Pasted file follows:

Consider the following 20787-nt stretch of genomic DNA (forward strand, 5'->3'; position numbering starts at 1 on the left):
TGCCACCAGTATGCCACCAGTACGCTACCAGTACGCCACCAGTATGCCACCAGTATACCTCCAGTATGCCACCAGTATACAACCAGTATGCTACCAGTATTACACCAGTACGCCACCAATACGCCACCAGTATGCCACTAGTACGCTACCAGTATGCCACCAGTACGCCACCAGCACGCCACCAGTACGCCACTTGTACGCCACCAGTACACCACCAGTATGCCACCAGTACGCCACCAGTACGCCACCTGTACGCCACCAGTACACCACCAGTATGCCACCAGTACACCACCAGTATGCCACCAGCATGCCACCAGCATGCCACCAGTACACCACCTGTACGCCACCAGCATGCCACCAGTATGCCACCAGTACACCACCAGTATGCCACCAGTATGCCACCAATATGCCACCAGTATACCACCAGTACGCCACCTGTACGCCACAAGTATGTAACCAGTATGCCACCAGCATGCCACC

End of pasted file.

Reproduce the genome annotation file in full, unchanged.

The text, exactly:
Consider the following 20787-nt stretch of genomic DNA (forward strand, 5'->3'; position numbering starts at 1 on the left):
TGCCACCAGTATGCCACCAGTACGCTACCAGTACGCCACCAGTATGCCACCAGTATACCTCCAGTATGCCACCAGTATACAACCAGTATGCTACCAGTATTACACCAGTACGCCACCAATACGCCACCAGTATGCCACTAGTACGCTACCAGTATGCCACCAGTACGCCACCAGCACGCCACCAGTACGCCACTTGTACGCCACCAGTACACCACCAGTATGCCACCAGTACGCCACCAGTACGCCACCTGTACGCCACCAGTACACCACCAGTATGCCACCAGTACACCACCAGTATGCCACCAGCATGCCACCAGCATGCCACCAGTACACCACCTGTACGCCACCAGCATGCCACCAGTATGCCACCAGTACACCACCAGTATGCCACCAGTATGCCACCAATATGCCACCAGTATACCACCAGTACGCCACCTGTACGCCACAAGTATGTAACCAGTATGCCACCAGCATGCCACC